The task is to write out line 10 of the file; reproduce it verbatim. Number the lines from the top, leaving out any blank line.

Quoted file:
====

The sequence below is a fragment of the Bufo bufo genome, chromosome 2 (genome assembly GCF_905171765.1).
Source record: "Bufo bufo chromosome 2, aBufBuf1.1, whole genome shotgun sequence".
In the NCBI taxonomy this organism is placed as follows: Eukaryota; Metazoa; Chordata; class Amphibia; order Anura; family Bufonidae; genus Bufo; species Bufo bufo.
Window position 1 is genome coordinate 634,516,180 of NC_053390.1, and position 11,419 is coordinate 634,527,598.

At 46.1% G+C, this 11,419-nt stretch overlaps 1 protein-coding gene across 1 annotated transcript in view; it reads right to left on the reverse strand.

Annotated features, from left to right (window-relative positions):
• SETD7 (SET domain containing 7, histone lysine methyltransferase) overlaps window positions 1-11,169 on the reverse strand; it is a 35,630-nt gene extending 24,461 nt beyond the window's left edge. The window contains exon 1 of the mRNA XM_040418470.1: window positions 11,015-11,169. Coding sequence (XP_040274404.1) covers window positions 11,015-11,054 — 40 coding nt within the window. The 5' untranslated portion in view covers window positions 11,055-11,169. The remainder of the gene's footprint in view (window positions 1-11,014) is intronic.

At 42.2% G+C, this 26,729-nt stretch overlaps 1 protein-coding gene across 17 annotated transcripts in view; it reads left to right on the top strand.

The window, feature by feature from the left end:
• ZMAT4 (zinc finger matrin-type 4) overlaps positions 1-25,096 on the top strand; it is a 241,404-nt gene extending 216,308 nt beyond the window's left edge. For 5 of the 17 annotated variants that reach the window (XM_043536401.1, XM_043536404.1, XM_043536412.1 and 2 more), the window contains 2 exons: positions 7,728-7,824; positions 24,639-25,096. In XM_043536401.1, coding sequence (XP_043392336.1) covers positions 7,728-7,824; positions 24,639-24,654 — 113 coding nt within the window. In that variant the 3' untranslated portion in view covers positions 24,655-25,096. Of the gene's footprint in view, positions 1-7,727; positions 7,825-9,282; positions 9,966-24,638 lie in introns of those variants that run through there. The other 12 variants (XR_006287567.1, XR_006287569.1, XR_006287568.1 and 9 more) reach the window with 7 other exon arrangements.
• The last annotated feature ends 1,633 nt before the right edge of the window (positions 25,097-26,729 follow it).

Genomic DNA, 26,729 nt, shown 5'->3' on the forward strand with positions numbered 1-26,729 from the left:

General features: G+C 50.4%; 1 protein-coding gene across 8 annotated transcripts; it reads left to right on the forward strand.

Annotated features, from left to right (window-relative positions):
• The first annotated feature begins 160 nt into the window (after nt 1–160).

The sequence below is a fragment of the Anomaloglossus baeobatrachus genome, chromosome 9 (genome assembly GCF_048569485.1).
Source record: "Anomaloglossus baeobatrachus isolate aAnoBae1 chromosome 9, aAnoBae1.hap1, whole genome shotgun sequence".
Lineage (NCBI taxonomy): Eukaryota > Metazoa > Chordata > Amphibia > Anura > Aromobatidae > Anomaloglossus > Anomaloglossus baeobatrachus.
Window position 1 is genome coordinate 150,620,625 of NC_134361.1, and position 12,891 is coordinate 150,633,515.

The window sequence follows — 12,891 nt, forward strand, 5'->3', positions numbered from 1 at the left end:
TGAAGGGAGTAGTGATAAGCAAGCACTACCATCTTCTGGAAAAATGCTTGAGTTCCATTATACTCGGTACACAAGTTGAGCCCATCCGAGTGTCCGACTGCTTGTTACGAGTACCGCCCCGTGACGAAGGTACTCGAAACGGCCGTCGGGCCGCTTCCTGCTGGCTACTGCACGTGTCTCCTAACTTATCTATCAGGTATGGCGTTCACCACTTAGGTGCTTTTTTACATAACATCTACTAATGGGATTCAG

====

• ZMAT4 (zinc finger matrin-type 4) overlaps positions 1-25,096 on the top strand; it is a 241,404-nt gene extending 216,308 nt beyond the window's left edge. For 5 of the 17 annotated variants that reach the window (XM_043536401.1, XM_043536404.1, XM_043536412.1 and 2 more), the window contains 2 exons: positions 7,728-7,824; positions 24,639-25,096. In XM_043536401.1, coding sequence (XP_043392336.1) covers positions 7,728-7,824; positions 24,639-24,654 — 113 coding nt within the window. In that variant the 3' untranslated portion in view covers positions 24,655-25,096. Of the gene's footprint in view, positions 1-7,727; positions 7,825-9,282; positions 9,966-24,638 lie in introns of those variants that run through there. The other 12 variants (XR_006287567.1, XR_006287569.1, XR_006287568.1 and 9 more) reach the window with 7 other exon arrangements.